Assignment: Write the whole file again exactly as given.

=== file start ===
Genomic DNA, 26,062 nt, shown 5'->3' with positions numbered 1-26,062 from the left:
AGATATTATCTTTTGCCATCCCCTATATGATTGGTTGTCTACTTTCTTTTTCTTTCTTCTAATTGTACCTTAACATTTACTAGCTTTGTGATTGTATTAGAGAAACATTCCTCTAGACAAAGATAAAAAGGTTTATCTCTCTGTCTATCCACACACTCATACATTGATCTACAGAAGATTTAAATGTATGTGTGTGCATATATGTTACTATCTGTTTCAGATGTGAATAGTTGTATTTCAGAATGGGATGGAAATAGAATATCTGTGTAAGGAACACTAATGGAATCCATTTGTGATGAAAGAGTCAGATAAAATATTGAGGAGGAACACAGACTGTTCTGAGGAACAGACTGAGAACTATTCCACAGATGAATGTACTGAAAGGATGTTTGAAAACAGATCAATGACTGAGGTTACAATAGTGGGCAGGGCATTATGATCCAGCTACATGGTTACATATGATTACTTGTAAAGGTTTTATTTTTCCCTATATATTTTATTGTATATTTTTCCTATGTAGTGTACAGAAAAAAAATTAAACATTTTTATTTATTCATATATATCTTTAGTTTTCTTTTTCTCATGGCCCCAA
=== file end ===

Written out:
Genomic DNA, 26,062 nt, shown 5'->3' with positions numbered 1-26,062 from the left:
AGATATTATCTTTTGCCATCCCCTATATGATTGGTTGTCTACTTTCTTTTTCTTTCTTCTAATTGTACCTTAACATTTACTAGCTTTGTGATTGTATTAGAGAAACATTCCTCTAGACAAAGATAAAAAGGTTTATCTCTCTGTCTATCCACACACTCATACATTGATCTACAGAAGATTTAAATGTATGTGTGTGCATATATGTTACTATCTGTTTCAGATGTGAATAGTTGTATTTCAGAATGGGATGGAAATAGAATATCTGTGTAAGGAACACTAATGGAATCCATTTGTGATGAAAGAGTCAGATAAAATATTGAGGAGGAACACAGACTGTTCTGAGGAACAGACTGAGAACTATTCCACAGATGAATGTACTGAAAGGATGTTTGAAAACAGATCAATGACTGAGGTTACAATAGTGGGCAGGGCATTATGATCCAGCTACATGGTTACATATGATTACTTGTAAAGGTTTTATTTTTCCCTATATATTTTATTGTATATTTTTCCTATGTAGTGTACAGAAAAAAAATTAAACATTTTTATTTATTCATATATATCTTTAGTTTTCTTTTTCTCATGGCCCCAA